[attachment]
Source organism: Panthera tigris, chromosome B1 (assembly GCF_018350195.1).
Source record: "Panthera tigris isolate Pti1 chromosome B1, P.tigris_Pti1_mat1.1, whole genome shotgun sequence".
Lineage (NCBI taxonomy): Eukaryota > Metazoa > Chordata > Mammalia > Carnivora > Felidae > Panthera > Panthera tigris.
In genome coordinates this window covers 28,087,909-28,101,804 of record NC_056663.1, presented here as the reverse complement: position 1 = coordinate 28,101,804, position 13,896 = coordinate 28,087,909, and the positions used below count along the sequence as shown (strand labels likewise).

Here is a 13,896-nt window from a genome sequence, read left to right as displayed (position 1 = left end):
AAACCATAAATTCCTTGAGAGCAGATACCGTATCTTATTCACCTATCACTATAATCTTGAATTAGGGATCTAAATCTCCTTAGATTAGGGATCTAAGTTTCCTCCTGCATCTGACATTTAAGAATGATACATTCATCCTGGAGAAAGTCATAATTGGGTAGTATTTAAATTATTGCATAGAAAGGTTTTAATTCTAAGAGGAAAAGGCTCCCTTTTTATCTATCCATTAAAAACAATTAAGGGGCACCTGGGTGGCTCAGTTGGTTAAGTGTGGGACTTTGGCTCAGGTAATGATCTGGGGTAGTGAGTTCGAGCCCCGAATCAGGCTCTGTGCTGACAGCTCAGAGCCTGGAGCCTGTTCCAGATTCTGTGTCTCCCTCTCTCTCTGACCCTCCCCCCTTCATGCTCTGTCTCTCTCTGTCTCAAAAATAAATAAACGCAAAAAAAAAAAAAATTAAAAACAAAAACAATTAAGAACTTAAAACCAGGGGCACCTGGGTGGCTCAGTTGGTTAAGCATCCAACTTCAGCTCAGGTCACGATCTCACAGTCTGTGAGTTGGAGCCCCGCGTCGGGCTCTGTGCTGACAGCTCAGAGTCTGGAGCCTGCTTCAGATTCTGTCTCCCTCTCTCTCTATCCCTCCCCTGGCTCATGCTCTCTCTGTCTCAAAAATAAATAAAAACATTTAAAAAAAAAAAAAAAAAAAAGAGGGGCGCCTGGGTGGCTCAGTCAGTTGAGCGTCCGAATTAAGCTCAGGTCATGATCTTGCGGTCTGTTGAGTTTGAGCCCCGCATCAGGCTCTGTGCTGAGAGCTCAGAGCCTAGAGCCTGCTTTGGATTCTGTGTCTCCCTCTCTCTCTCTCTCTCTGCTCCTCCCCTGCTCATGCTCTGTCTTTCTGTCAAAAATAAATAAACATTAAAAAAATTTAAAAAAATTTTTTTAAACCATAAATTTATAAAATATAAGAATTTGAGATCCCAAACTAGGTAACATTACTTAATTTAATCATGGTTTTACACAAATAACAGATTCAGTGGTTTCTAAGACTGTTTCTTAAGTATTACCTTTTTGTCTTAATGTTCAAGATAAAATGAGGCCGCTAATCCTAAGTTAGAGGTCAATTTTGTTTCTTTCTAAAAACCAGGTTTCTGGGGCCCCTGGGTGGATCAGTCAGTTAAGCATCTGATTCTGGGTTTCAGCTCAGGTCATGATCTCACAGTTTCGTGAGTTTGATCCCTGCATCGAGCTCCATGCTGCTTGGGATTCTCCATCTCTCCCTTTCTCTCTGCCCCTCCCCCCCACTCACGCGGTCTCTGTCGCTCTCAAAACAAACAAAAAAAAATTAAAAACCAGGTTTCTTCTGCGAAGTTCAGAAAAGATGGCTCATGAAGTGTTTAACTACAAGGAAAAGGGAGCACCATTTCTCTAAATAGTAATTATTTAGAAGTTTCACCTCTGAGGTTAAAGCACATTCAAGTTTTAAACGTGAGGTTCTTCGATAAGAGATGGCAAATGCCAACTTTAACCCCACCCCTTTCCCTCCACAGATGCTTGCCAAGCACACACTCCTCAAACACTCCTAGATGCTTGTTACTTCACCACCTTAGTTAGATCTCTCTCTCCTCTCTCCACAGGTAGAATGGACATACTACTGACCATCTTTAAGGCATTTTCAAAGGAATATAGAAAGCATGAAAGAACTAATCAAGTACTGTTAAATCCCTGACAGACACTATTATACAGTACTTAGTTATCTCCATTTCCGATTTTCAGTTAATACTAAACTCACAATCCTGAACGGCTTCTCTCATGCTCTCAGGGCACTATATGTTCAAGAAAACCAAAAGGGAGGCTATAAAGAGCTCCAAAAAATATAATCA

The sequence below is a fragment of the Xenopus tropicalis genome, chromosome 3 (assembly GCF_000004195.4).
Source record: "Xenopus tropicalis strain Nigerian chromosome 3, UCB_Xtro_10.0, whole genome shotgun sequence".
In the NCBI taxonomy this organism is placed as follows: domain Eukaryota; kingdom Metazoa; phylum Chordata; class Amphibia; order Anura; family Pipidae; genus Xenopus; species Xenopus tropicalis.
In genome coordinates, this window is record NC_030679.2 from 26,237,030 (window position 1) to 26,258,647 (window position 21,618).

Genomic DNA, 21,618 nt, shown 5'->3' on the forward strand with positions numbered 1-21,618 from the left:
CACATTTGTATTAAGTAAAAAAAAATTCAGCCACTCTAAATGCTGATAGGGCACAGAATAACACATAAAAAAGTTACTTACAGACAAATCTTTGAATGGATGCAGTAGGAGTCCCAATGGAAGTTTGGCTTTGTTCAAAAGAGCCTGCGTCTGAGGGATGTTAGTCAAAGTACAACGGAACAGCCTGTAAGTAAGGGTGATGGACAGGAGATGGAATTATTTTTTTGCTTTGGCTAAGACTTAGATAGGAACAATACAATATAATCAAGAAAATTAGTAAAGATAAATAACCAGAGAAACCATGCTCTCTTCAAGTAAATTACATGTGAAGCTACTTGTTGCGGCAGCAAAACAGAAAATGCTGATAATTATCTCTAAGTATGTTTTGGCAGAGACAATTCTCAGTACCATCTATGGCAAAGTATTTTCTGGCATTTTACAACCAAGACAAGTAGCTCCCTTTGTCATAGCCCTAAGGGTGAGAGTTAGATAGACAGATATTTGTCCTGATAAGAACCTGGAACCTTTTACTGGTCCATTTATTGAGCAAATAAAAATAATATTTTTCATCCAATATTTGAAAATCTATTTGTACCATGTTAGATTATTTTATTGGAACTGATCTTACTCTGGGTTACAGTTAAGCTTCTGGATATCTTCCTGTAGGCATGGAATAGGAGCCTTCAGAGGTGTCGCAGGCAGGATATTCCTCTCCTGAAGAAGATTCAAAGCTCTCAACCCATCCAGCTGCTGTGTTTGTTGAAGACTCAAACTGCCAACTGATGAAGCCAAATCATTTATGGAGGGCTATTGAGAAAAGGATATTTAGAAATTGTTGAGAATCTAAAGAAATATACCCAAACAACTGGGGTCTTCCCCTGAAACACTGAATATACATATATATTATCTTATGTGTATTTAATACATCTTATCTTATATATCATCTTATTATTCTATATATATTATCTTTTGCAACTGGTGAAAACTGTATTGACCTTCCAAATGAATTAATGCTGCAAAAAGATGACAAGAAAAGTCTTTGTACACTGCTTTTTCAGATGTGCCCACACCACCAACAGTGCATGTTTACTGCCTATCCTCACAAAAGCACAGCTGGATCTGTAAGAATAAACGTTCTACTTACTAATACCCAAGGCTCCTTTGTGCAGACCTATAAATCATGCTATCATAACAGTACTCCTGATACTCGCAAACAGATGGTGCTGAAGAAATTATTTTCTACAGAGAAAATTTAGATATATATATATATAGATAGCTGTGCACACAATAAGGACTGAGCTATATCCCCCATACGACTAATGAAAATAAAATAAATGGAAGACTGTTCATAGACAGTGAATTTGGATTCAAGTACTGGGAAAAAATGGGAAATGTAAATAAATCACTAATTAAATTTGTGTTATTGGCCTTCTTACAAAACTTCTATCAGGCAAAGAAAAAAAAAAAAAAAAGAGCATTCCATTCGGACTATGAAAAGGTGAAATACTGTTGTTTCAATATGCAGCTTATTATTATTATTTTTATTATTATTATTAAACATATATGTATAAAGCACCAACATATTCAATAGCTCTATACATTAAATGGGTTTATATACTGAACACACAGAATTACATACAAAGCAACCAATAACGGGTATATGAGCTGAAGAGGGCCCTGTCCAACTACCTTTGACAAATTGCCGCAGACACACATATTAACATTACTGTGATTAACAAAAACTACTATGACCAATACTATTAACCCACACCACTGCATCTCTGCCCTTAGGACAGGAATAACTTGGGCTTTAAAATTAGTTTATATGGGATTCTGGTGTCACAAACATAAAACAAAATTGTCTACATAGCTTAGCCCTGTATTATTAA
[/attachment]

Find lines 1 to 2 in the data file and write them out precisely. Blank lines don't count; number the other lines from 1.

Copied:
Source organism: Panthera tigris, chromosome B1 (assembly GCF_018350195.1).
Source record: "Panthera tigris isolate Pti1 chromosome B1, P.tigris_Pti1_mat1.1, whole genome shotgun sequence".